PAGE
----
ArtsATL > Theater > Review: “The Explorers Club” takes a big comedic swing and a miss for the Aurora Theatre

Review: “The Explorers Club” takes a big comedic swing and a miss for the Aurora Theatre

Even an actor as renowned as Chris Kayser can't salvage The Explorer’s Club. (Photo by Chris Bartelski)
Even an actor as renowned as Chris Kayser can't salvage The Explorer’s Club.  (Photo by Chris Bartelski)
Even an actor as renowned as Chris Kayser can’t salvage The Explorers Club.
(Photo by Chris Bartelski)

The Explorers Club is a new comedy that aims low and misses. Despite having a cast made up of some of Atlanta’s finest talent, the production at Lawrenceville’s Aurora Theatre, on stage through April 19, doesn’t manage to squeeze out many laughs.

The play is set in 1879 at an exclusive London men’s club — a tweedy, old-school society for gentlemen explorers that is sent into an uproar when a smart and capable woman seeks to become the first female member, bringing with her a specimen of a distant tribe as evidence of her qualifications and experience.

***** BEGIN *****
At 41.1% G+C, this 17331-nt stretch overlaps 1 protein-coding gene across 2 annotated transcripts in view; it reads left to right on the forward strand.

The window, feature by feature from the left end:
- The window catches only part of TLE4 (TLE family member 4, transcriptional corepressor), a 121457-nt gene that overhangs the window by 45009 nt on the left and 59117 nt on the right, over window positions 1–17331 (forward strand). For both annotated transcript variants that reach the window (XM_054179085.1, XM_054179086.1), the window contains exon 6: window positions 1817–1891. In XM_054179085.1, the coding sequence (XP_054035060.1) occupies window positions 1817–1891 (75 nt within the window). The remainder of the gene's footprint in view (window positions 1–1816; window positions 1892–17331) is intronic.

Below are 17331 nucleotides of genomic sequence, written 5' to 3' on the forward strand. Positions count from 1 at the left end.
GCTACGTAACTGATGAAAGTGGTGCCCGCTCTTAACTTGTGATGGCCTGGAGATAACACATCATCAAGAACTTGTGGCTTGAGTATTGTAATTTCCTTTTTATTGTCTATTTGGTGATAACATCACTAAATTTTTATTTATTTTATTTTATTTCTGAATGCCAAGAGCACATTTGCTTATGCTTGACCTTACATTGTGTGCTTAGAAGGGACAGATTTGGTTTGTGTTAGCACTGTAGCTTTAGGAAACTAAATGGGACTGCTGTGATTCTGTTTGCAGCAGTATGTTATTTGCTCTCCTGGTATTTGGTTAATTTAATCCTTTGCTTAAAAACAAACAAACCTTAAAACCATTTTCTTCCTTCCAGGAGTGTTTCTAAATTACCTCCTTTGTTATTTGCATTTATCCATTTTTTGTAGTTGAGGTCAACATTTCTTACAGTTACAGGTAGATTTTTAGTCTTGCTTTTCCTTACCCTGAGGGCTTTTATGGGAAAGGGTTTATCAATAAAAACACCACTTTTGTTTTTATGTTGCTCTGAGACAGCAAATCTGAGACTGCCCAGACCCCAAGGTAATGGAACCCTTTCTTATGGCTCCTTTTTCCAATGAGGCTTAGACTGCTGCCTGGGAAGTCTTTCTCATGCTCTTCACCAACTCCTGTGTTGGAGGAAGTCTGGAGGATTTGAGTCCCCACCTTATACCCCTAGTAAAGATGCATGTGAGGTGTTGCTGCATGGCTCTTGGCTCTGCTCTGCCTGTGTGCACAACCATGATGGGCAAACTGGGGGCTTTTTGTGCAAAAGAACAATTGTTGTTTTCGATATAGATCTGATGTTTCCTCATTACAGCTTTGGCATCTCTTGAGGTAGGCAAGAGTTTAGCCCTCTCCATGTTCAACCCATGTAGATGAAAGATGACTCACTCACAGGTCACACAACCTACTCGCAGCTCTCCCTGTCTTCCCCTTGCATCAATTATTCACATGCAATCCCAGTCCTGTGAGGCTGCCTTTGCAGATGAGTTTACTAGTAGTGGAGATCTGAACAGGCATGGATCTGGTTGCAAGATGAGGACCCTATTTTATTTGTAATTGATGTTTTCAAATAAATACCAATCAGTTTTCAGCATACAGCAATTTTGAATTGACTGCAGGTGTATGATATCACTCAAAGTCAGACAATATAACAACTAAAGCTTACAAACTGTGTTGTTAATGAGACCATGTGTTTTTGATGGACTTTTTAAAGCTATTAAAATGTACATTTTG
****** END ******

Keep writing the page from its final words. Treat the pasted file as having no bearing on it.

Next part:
The show seeks to poke fun at Victorian fustiness with whimsical humor that’s meant to accelerate into frenetic farce. The show can be occasionally charming, but it doesn’t really succeed on any of these counts. 

First of all, it’s too talky. For much of the first act, I imagined that its wordiness was merely the set-up for forthcoming hijinks, that the playwright was doing the unfunny but crucial business of laying out the characters and situations for the madcap comedy soon to begin. 

But even by intermission, madcap hadn’t arrived. Though Act II is meant to develop that sort of frantic lunacy, it ends up just feeling forced and effortful. Dusty, talky, expository quasi-jokes are pretty much the show’s M.O., and they stay with it throughout. 

Old-fashioned attitudes about women and tribal cultures are held up for ridicule, but the humor around such is often of the contemporary, anti-PC Book of Mormon sort, rather than the truly cutting or insightfully clever kind. 

It would be pleasant to report that Explorers Club is a fluffy, crowd-pleasing comedy, the type that cranky, pretentious critics hate but audiences adore, but I don’t even think this crowd was particularly pleased. 

A lame sight-gag involving drinks sliding down a bar got the biggest laugh of the evening, and other chuckles were so few and far between that it occasionally seemed that much of the audience wasn’t even bothering to follow the silly and convoluted plot. A man in front of me fell asleep, and I wondered if he was dreaming about something interesting. I bet he was, the lucky bastard.

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